Marco Polo (game)

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Marco Polo
Players 3 or more
Setup time < 1 minute
Playing time no limit
Random chance Low
Skill(s) required swimming, sound localization

The game Marco Polo Listeni/ˈmɑrk ˈpl/ is a form of tag played in a swimming pool.[1] The origin of the game is unknown.[2]

Rules[edit]

One player is chosen as "It". This player closes his/her eyes and tries to find and tag the other players without the use of vision. The player who is "It" shouts "Marco" and the other players must respond by shouting "Polo", which "It" uses to try to acoustically locate them. If a player is tagged, then that player becomes "It".[3]

The game can also be played on land, with slightly modified rules, or played with the addition of rules from Fish out of Water and others. It is similar to Blind man's buff where one person is blindfolded while others choose hiding places around the room.

History[edit]

The game shares its name in common with the 13th century Venetian trader and explorer Marco Polo,[4] and "legend has it that the famed explorer didn’t really have a clue as to where he was going, much like [the "It" person]".[5] WiseGeek explains "No one seems to know what the origins of the name are, although there are a number of apocryphal stories", adding "There does not appear to be any real link between the game of Marco Polo and the explorer of the same name, despite the creative efforts by some people, and it is hard to determine when the first game of Marco Polo was played".[6] Nevertheless, HowStuffWorks argues "he the inspiration for the popular pool game".[7] The game has similar traits with blind man's bluff (essentially the same game played on dry land) and can be considered an offshoot. Wisegeek notes "Blind man's bluff dates back to at least the 1500s, and it was once a very popular parlor game, especially with ladies".[6]

In modern times, Marco Polo is mostly played in the United States, Great Britain, and South America, while various regions have their own versions of the game,[6] with names such as Mermaid on the Rocks and Alligator.[8] A version of the game played between robotic-powered boats has recently been devised by 5 developers (Michael Bjorkegren, Drew Hamlin, Brittany Heart, Jennifer Margell, and Eli Stillson). The team thought "the idea of boats playing Marco Polo could be very challenging and entertaining [and] liked the challenge of having two robots communicate through sound and touch sensors".[9] The term "marco polo game" is sometimes used to describe an online game where a similar call-and-response system of gameplay is adopted.[8]

Analysis[edit]

Marco Polo is an "easily modifiable game", and it based around the notion of call-and-response.[8] Marco Polo is a location-based game because players are confined to a set space and because players must locate each other using auditory clues.[8] Encyclopedia of Play in Today's Society argues "there is bipolarity in the reversal of roles...there are repeated actions, a routine to be repeated, rules to be observed, and verbal signs to be used".[8] Playing this game can allow children to experiment with different social roles, for example learning what it means to be an outcast in the role of "It" (isolated, confined to a space, and unable to see others).[8] According to The Nevada Daily Mail, "Marco Polo is not only fun, it can be a good workout. It also puts less stress on your bones and joints because the water makes your body float."[10] When the game is featured in popular media, many characters are shown "cheating, misunderstanding, changing, or ignoring the rules", which happens in The Simpsons, Family Guy, and South Park. The latter changes the terminology from "Marco" and "Polo" to reference a catchphrase from the show.[8]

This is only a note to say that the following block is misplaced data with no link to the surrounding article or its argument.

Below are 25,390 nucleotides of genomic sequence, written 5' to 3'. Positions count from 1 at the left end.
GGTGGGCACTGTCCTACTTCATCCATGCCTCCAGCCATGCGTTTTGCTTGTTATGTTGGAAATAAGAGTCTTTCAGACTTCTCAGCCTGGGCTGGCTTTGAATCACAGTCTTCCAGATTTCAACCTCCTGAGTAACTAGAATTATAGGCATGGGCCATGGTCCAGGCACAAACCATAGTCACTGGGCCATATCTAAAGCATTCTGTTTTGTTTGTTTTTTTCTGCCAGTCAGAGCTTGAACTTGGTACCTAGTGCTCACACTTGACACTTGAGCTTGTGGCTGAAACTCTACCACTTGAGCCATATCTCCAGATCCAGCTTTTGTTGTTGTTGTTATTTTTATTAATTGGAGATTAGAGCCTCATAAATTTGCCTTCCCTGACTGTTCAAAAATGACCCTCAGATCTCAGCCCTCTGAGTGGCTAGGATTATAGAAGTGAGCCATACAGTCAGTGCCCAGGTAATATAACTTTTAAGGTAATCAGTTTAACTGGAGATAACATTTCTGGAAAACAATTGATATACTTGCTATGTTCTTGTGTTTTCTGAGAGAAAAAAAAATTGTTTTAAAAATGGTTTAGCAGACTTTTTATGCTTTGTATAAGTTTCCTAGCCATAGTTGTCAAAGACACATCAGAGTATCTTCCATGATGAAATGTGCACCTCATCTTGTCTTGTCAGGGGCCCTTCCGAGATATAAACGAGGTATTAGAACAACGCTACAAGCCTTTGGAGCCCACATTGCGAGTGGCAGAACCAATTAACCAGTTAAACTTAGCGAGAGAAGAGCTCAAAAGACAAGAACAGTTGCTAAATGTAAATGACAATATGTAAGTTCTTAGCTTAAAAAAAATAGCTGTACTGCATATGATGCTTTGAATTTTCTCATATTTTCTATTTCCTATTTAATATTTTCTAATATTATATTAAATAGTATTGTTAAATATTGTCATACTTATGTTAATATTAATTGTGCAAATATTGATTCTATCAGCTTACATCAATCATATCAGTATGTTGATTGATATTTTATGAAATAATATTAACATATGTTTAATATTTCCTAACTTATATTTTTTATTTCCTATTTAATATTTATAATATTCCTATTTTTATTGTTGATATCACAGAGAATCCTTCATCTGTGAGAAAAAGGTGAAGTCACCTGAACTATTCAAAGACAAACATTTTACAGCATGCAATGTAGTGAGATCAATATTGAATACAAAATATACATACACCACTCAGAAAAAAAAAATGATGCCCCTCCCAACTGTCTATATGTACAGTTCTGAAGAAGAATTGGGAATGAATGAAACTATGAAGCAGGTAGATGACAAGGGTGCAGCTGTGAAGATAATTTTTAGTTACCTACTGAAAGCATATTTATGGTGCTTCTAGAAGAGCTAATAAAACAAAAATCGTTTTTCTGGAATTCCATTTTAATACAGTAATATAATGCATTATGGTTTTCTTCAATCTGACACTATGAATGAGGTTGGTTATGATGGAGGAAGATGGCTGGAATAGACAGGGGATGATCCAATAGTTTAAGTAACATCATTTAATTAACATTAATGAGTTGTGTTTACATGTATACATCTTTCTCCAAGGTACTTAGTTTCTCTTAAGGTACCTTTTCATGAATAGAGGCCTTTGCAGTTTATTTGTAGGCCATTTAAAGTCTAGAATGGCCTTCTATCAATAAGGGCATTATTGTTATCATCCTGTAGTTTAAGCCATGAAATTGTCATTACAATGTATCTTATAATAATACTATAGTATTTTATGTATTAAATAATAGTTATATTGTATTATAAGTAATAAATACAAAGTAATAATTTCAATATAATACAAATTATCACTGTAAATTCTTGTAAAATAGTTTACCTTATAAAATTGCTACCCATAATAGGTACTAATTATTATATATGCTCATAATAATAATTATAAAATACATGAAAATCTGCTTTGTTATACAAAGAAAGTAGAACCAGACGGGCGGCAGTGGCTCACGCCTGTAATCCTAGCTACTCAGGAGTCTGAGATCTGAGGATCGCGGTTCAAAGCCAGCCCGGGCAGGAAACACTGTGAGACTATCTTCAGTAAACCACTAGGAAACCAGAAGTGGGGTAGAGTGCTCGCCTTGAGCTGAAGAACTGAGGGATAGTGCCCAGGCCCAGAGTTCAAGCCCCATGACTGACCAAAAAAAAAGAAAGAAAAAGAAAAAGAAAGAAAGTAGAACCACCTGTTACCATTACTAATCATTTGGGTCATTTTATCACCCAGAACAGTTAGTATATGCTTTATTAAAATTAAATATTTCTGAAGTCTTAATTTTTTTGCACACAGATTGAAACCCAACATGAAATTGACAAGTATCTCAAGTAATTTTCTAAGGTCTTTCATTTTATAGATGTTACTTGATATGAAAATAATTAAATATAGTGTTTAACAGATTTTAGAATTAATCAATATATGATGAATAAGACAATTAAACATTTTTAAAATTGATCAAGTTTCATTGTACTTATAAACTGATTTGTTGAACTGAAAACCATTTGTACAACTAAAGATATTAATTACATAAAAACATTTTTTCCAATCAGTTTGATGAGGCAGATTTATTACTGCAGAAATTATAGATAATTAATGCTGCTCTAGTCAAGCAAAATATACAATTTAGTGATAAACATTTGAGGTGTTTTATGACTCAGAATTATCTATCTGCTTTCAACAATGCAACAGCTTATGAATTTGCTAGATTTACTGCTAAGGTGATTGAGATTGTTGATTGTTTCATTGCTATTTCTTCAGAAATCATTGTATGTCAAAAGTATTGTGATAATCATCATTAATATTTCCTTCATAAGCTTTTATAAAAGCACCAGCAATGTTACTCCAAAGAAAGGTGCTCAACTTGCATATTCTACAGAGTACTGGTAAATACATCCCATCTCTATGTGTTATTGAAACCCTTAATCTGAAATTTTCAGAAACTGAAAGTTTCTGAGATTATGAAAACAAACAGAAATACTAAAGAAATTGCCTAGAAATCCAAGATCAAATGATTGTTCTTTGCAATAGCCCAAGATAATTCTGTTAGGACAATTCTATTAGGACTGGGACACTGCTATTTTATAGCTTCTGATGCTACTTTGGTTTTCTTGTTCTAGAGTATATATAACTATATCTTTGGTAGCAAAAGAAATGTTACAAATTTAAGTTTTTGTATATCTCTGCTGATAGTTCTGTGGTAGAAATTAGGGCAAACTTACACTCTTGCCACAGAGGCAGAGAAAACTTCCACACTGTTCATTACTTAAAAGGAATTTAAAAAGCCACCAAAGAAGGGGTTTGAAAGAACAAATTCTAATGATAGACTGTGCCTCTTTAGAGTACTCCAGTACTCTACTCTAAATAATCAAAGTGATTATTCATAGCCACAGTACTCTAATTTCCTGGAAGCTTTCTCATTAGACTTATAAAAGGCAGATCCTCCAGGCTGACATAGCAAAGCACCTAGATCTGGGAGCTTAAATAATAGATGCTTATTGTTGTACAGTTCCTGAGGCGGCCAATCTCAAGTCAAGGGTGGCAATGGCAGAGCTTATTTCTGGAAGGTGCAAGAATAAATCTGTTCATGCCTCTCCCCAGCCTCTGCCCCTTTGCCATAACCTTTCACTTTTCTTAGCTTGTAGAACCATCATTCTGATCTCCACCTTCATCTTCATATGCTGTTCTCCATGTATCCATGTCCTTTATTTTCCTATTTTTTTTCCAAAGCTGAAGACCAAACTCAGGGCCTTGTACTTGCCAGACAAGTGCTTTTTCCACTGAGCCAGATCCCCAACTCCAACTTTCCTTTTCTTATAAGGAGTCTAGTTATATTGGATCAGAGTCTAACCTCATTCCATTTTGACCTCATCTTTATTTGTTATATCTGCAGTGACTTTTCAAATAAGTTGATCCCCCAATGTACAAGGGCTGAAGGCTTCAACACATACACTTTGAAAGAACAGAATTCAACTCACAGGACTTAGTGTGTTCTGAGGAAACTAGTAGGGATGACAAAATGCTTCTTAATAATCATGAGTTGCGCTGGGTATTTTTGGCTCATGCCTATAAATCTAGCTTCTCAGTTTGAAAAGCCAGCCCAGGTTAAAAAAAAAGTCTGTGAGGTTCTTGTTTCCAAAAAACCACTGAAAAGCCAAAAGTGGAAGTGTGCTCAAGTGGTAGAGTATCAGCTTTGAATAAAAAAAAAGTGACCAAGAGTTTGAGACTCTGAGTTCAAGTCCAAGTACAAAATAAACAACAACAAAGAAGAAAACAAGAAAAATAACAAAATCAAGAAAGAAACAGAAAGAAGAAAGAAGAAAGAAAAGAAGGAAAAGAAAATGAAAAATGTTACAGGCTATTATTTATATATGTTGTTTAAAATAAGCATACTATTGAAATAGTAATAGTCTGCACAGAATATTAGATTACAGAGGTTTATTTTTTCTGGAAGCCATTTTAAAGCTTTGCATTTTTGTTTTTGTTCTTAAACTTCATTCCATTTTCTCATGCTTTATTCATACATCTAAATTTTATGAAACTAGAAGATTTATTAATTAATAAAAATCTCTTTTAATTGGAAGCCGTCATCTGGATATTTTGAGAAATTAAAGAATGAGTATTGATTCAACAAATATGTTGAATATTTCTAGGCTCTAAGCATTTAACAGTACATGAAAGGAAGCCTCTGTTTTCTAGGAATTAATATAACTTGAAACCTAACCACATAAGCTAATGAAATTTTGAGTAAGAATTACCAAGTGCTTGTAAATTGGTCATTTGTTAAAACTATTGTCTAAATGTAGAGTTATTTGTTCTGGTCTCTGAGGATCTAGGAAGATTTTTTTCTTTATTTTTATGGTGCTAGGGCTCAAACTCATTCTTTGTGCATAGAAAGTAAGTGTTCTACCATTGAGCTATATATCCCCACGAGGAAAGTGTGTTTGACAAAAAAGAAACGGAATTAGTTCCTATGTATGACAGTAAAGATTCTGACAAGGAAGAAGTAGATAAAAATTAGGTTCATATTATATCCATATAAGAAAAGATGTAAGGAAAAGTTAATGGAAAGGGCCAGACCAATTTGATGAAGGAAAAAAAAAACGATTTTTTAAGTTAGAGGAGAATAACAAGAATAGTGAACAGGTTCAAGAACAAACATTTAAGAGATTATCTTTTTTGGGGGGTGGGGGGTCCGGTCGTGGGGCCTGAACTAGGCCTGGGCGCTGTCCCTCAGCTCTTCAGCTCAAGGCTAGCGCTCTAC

References[edit]

  1. ^ Bittarello, Maria Beatrice (2009). "Marco Polo". In Rodney P. Carlisle. Encyclopedia of Play in Today's Society. SAGE. ISBN 1-4129-6670-1. 
  2. ^ editor, Rodney P. Carlisle, general (2009). Encyclopedia of Play in Today's Society. Los Angeles: SAGE. p. 376. ISBN 978-1-4129-6670-2. Retrieved August 28, 2014. 
  3. ^ Jeffrey, Phillip; Mike Blackstock; Matthias Finke; Anthony Tang; Rodger Lea; Meghan Deutscher; Kento Miyaoku. "Chasing the Fugitive on Campus: Designing a Location-based Game for Collaborative Play". Proceedings of CGSA 2006 Symposium (Canadian Games Study Association). 
  4. ^ "Marco Polo". Retrieved 10 September 2014. 
  5. ^ "Marco Polo - Retroland". Retroland. Retrieved 10 September 2014. 
  6. ^ a b c "What Is the Game Marco Polo?". wiseGEEK. Retrieved 10 September 2014. 
  7. ^ "HowStuffWorks "Marco Polo's Voyage"". HowStuffWorks. Retrieved 10 September 2014. 
  8. ^ a b c d e f g "Encyclopedia of Play in Today's Society - Google Books". Google Books. Retrieved 10 September 2014. 
  9. ^ http://courses.washington.edu/art383/site/projects/proposals/marcopolo.pdf
  10. ^ "The Nevada Daily Mail - Google News Archive Search". Retrieved 10 September 2014.